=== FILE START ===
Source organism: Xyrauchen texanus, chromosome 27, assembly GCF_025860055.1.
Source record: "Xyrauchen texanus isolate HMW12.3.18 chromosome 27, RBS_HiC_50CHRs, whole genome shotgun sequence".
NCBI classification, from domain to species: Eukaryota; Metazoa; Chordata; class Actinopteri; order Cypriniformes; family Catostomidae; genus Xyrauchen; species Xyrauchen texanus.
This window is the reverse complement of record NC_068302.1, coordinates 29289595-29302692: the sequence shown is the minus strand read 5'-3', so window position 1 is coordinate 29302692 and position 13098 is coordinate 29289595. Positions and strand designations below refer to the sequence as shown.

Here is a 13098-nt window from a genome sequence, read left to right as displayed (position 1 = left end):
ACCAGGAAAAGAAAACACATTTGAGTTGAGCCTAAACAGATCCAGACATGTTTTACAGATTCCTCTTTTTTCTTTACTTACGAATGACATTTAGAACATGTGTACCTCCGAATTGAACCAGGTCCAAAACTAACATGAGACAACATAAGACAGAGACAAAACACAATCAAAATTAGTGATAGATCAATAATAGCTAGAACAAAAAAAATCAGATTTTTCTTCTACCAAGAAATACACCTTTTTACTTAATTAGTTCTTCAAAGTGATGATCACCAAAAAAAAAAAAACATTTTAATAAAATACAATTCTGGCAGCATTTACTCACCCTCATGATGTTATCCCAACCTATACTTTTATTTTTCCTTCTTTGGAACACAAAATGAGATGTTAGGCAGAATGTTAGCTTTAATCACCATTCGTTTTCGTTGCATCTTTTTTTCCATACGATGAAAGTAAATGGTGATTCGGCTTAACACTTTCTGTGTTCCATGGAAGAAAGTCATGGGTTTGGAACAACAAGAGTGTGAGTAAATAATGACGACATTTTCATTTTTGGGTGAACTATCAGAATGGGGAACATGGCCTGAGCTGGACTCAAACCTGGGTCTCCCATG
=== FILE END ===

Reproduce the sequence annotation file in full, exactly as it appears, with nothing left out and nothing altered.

Source organism: Xyrauchen texanus, chromosome 27, assembly GCF_025860055.1.
Source record: "Xyrauchen texanus isolate HMW12.3.18 chromosome 27, RBS_HiC_50CHRs, whole genome shotgun sequence".
NCBI classification, from domain to species: Eukaryota; Metazoa; Chordata; class Actinopteri; order Cypriniformes; family Catostomidae; genus Xyrauchen; species Xyrauchen texanus.
This window is the reverse complement of record NC_068302.1, coordinates 29289595-29302692: the sequence shown is the minus strand read 5'-3', so window position 1 is coordinate 29302692 and position 13098 is coordinate 29289595. Positions and strand designations below refer to the sequence as shown.

Here is a 13098-nt window from a genome sequence, read left to right as displayed (position 1 = left end):
ACCAGGAAAAGAAAACACATTTGAGTTGAGCCTAAACAGATCCAGACATGTTTTACAGATTCCTCTTTTTTCTTTACTTACGAATGACATTTAGAACATGTGTACCTCCGAATTGAACCAGGTCCAAAACTAACATGAGACAACATAAGACAGAGACAAAACACAATCAAAATTAGTGATAGATCAATAATAGCTAGAACAAAAAAAATCAGATTTTTCTTCTACCAAGAAATACACCTTTTTACTTAATTAGTTCTTCAAAGTGATGATCACCAAAAAAAAAAAAACATTTTAATAAAATACAATTCTGGCAGCATTTACTCACCCTCATGATGTTATCCCAACCTATACTTTTATTTTTCCTTCTTTGGAACACAAAATGAGATGTTAGGCAGAATGTTAGCTTTAATCACCATTCGTTTTCGTTGCATCTTTTTTTCCATACGATGAAAGTAAATGGTGATTCGGCTTAACACTTTCTGTGTTCCATGGAAGAAAGTCATGGGTTTGGAACAACAAGAGTGTGAGTAAATAATGACGACATTTTCATTTTTGGGTGAACTATCAGAATGGGGAACATGGCCTGAGCTGGACTCAAACCTGGGTCTCCCATG